Mayor Steve Christou’s Weekly Message

An insight into what's happening around our local community.

31 July 2020

Security industry needs overhaul

A significant number of Cumberland City residents work in the security sector. Being a security guard can be a thankless job where the individual is working in a dangerous environment for very low hourly pay. While there are some big and reputable security firms, which hold some very large corporate contracts, the realities are that the security industry is riddled with cowboy operators who have attained a Security Master Licence, with very little regulation or unionised influence to keep them in check.

In recent weeks we have seen the security industry come under intense scrutiny as a result of the COVID-19 pandemic. We have heard stories about a lack of training provided to security guards, which has seen the subcontracting of jobs , employees being asked to provide their own equipment and guards behaving inappropriately with individuals staying in hotel quarantine. Some of these issues have been prevalent for many years. The fact that there appears to be some surprise at the problems exposed is very concerning.

I hold a security licence and know the industry very well. In the past, I’ve had employers that have made it a requirement for staff to buy their radio earpiece and pay for their own uniforms with their company branding. I’ve also seen firms subcontract a job to smaller, less qualified providers.

How the scheme works is very simple. A large security company often bids for a contract and strikes an agreement with the client on an hourly figure they will charge, per guard. The security company then engages a smaller sub-contractor to provide guards to a client, paying them significantly less than what was originally agreed to. A larger security company could be making money by not having to supply the guards directly and the security guard working for the smaller sub-contractor is the person missing out, often being paid a very low hourly wage and a set amount per hour to work Saturday and Sunday nights, well below the award.

Importantly, the client is not getting the standard of security they initially agreed to and deserve. In many cases, they are unaware that the original security provider has subcontracted their job to a smaller provider and this causes a safety issue as the standard and protection paid for, is not what they are getting.

COVID-19 has shone a light on some of these issues, which are not new. The security industry has been in need of a national approach and a regulatory body for quite some time. Now is the time to examine the industry as a whole, how it operates, and start developing a framework to deliver some much-needed reforms.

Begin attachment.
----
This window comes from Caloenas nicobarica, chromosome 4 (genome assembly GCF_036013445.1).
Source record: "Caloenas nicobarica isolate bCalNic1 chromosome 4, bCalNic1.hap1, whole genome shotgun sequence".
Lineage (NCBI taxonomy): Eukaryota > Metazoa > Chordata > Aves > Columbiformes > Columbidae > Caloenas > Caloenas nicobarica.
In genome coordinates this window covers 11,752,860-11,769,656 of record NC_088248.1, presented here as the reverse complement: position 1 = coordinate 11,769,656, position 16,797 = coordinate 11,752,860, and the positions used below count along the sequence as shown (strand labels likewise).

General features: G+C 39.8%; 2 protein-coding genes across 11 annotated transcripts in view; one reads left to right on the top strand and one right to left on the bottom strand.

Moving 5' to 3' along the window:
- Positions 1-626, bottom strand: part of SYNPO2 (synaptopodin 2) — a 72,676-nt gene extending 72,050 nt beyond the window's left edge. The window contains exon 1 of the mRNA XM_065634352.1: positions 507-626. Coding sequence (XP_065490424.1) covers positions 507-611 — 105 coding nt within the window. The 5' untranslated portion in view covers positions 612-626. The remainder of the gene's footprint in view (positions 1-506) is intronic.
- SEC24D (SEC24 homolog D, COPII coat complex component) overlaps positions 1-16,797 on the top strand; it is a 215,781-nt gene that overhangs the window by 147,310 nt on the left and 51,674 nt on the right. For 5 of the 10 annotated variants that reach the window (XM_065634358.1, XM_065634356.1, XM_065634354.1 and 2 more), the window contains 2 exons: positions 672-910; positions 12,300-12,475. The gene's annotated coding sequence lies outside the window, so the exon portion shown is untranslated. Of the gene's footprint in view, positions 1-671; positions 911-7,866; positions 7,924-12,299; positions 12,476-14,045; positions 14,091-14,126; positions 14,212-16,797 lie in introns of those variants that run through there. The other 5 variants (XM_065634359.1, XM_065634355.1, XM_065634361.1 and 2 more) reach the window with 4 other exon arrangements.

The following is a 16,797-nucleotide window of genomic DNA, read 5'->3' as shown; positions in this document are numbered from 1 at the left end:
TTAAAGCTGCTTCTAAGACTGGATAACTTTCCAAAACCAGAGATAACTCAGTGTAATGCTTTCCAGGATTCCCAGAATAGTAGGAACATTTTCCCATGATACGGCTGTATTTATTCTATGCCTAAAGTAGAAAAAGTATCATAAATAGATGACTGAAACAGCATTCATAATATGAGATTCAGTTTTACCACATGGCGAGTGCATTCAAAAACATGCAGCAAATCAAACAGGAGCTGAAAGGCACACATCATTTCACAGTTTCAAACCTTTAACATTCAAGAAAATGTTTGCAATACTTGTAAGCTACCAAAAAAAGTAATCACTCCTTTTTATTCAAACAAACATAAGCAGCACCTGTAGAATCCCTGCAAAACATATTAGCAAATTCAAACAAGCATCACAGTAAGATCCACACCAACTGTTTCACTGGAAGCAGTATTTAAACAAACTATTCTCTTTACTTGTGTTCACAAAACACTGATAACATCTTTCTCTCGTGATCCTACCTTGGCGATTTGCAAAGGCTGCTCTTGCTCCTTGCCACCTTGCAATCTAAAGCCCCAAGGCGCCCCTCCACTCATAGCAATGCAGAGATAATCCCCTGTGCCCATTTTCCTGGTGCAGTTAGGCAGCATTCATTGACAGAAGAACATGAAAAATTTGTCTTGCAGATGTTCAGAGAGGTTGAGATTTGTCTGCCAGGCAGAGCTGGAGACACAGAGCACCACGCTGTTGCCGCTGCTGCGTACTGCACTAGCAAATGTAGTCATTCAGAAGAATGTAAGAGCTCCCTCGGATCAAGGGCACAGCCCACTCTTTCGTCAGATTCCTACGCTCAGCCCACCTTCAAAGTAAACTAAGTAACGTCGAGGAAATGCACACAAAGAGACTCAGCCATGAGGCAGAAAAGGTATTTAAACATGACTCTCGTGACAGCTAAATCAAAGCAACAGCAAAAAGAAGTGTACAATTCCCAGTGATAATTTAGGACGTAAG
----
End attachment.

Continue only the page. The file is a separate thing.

Impact of social housing

Cumberland City is home to a large number of social housing tenants. Eight per cent of all dwellings in Cumberland City are managed by Land and Housing Corporation.

A few weeks ago, I visited one of our community’s social housing complexes on Military Road, Guildford in Sydney’s west. There was rubbish piled everywhere, a lengthy maintenance backlog, and no shortage of stories about anti-social behaviour of some other residents living there.

Local residents deserve a decent quality of life and I’m happy to see that action has been taken to clean up the area and several maintenance issues have been addressed. Tenants are responsible for the upkeep of the area where they live, however, NSW housing authorities also have a duty of care to remove problematic tenants who engage in anti-social behaviour.

We need to ensure that Cumberland City is not only a place where people want to live, but a place where people can live comfortably and safely. It would appear that western Sydney is seen as an easy target to house vulnerable people and placing large numbers of vulnerable people in the same locations creates many problems local residents and Councils have to face. When providing social housing, complexes and tenants must be distributed more evenly across NSW.

Education Week

With Education Week approaching, I want to thank our teachers, students and parents in the community. In Cumberland City, we will continue to advocate for schools, as a large Council and I encourage you to raise any issues with me directly if Council can be of assistance. Cumberland City Council offers a wide variety of free and low cost education programs and activities for schools all year round.

Council also supports student learning and development with free educational resources across our eight library locations, and access to online e-books, databases and homework help.

For more information, visit

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